What is a good definition of “dominion”? I looked at Merriam-Webster’s Online Dictionary and found the following:

2 : supreme authority : SOVEREIGNTY

The second definition stands out the most. “Dominion” by definition is “sovereignty.” So, when God gives man “dominion” over the earth, He gives man “sovereignty” over the earth itself.

Here is where Calvinists respond, “No, that’s not it.” The problem is, though, that this is the definition of “dominion.” The word “dominion” is translated “rule” in the Holman Christian Standard, but a sibling word is used when the discussion turns to the greater light (sun) to rule the day and the lesser light (moon and stars) rule the night (1:16-18). So man’s rule over the earth was man’s sphere of power (given to him by God).

When the Lord God says, “They WILL RULE,” the word used for this phrase is “arxetosan.” This word means, “Let them rule.” Here the Trinity performs an act of volition: the Trinity allows man to rule over the earth. Notice that this is not an act of NECESSITY: man does not have to rule the earth; but God CHOOSES FREELY of Himself to bestow this privilege upon man.

And, as a result, I think it is a disgrace when Calvinists deny libertarian free will. It is a disgrace and an affront to their Creator when they pretend that they have been given no power over their actions, but that every action of theirs is the “plotting” of God.

Then, however, there are some Calvinists who believe that man has everyday choices—that man is allowed to make choices in everyday life, and that he cannot blame God for his actions. The only problem comes in when you attempt to discuss salvation with them. While I believe (as do Calvinists and Reformed Arminians) that salvation is solely accomplished by the Lord, Calvinists then turn to the Arminians and state that God only “elects” certain people to be saved. I’m in agreement with that statement—ONLY if they are arguing “election” on the basis of faith in Christ. Otherwise, I am staunchly opposed to their point of view.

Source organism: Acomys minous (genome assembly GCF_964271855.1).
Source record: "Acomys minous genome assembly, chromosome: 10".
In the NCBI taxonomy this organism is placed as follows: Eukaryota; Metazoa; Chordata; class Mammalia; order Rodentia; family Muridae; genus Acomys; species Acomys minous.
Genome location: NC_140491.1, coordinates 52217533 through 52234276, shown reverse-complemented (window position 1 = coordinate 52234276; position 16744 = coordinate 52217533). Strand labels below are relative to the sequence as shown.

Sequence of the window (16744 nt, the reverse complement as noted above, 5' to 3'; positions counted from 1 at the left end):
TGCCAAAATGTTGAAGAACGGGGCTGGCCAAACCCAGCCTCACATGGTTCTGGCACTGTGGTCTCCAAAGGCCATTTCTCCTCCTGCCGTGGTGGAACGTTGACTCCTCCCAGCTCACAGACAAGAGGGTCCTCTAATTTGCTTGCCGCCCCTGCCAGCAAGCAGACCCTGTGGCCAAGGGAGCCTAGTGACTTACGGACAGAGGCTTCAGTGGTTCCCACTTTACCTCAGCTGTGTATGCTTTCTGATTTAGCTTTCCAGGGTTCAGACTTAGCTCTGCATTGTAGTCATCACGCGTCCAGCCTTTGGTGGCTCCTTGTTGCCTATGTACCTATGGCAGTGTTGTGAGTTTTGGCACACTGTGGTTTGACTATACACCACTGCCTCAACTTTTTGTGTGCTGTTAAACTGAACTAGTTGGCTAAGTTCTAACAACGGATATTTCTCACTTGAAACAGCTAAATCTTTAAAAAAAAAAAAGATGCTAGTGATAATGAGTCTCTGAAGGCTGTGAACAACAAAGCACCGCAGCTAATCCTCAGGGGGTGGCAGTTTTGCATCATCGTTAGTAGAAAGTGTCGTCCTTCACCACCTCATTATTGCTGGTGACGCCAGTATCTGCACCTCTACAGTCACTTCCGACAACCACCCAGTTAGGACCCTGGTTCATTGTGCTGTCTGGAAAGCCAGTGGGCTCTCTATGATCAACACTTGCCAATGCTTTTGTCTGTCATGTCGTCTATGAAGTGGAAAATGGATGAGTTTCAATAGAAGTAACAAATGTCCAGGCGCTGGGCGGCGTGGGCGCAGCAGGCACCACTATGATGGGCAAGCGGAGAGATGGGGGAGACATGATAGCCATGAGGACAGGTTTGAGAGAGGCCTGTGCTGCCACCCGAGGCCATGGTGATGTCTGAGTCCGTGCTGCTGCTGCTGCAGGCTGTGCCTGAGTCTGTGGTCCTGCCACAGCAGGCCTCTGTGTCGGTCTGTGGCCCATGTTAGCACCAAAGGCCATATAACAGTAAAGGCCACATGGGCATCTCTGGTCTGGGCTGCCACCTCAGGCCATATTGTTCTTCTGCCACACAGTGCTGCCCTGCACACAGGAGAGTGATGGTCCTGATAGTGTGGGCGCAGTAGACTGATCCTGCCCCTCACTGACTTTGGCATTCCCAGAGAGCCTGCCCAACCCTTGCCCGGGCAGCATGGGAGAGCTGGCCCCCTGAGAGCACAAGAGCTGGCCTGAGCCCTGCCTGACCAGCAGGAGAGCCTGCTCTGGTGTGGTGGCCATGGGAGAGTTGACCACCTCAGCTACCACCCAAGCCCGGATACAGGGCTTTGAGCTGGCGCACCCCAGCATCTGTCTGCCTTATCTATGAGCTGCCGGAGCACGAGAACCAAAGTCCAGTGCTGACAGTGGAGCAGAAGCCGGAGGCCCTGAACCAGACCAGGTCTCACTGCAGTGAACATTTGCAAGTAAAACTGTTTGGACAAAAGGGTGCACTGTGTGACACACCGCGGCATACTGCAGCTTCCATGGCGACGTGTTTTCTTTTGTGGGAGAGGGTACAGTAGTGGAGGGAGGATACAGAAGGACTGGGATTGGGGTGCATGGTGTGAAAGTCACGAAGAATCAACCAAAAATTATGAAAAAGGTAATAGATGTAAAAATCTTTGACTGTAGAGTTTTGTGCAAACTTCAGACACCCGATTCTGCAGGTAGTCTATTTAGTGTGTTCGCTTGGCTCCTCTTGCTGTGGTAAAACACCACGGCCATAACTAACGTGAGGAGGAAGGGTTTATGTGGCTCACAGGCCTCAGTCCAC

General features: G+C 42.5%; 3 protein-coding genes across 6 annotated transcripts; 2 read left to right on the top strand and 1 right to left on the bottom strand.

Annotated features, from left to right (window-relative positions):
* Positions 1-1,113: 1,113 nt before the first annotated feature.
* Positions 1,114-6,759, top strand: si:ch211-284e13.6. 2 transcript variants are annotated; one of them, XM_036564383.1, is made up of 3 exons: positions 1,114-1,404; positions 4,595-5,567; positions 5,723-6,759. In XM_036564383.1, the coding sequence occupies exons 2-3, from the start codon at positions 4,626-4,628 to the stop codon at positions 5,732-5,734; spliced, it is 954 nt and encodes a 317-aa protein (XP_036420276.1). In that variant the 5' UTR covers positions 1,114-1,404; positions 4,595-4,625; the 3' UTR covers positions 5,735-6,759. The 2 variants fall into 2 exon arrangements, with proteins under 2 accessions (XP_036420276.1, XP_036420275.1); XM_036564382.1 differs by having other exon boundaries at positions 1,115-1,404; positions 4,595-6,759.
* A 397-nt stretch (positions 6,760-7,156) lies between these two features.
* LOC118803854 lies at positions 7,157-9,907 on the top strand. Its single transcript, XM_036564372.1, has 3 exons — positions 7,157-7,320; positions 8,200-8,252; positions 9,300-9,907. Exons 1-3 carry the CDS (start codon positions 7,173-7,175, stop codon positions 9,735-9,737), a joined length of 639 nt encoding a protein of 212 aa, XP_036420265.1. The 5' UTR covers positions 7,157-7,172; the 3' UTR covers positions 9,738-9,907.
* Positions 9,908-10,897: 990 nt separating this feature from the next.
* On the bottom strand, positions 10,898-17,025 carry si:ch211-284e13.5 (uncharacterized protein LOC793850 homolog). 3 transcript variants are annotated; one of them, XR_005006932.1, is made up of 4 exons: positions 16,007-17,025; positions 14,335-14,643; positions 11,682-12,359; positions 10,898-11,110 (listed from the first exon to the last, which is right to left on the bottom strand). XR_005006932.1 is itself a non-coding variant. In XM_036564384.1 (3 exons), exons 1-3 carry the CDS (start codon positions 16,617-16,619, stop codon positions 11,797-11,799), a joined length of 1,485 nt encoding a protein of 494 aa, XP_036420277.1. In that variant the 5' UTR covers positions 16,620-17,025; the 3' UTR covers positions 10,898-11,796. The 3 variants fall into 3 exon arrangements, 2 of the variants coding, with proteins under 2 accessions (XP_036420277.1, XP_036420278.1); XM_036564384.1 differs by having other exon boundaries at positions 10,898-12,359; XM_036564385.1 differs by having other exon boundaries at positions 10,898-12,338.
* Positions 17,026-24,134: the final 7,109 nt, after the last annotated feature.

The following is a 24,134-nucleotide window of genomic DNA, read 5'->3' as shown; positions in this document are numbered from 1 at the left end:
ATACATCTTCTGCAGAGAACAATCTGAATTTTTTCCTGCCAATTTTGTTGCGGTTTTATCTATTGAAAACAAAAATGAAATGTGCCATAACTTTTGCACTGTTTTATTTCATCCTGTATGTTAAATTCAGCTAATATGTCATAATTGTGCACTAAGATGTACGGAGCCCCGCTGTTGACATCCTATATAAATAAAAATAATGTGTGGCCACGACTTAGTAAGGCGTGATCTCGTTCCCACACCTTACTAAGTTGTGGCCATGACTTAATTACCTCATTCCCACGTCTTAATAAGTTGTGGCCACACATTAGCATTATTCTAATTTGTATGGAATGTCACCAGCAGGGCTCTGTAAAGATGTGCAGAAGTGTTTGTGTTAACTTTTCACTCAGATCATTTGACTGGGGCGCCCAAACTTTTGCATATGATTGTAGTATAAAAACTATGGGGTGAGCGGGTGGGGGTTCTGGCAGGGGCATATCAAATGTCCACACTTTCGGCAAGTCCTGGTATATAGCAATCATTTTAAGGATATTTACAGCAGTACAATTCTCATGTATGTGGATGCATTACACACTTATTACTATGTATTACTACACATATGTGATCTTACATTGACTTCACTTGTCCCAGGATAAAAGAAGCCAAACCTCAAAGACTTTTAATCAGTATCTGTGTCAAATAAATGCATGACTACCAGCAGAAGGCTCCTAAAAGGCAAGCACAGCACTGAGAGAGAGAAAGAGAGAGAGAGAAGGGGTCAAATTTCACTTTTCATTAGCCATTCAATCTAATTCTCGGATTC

If I could sit down and talk with a Calvinist (as I’m sure you might someday), I would discuss this issue in the following manner: God, in His Sovereignty, gave a “limited sovereignty” to man; and along with that sovereignty and power came responsibility (for “with power comes responsibility”). Man was required in the Garden of Eden to “give an account” of the deed he had done (the sin of eating the fruit). If man’s sovereignty over the earth still stands (and it does), and God’s sovereignty still stands (because God gave man responsibility and He still upholds His agreement with man), then, surely, man’s responsibility to come to faith is no different. Man is still held accountable for whether or not he repents and believes the gospel. In the Garden, man had a choice: he could either trust God and take Him at His Word or sin against God and go his own way. Today, man still has a choice: because God bore man’s death on a tree, man can now either take God at His Word (and repent and believe the gospel) or else turn and go his own way.

The work of the cross was designed to redeem man from his fallen state. How can man be redeemed from his fallen state if his will REMAINS bent to do evil (such that, with the Spirit, he cannot hear and believe the gospel)? If, with the Spirit convicting him, he cannot repent and believe (but is “dragged” to faith by the Spirit), then what is the purpose of restoration? Paul tells us in Colossians 3:10 that the new man “is being RENEWED IN KNOWLEDGE ACCORDING TO THE IMAGE OF HIS CREATOR” (Col. 3:10, HCSB). If man’s knowledge is being renewed (found also in Rom. 12:2), then what does this tell us about the image of God in man? The word “renew” means “to make new again.” Because the new man’s knowledge is “renewed”, eliminating our depravity day by day, this tells us that the image of God within us HAS NOT BEEN DESTROYED, but instead, is being TRANSFORMED, made new again. To make new again does not mean to destroy what once was—it means to take what once was and cleanse it from its corruption so as to make it new once more (like a dirty shirt or dirty dishes).

I will continue my discussion of Genesis 1 in my next post.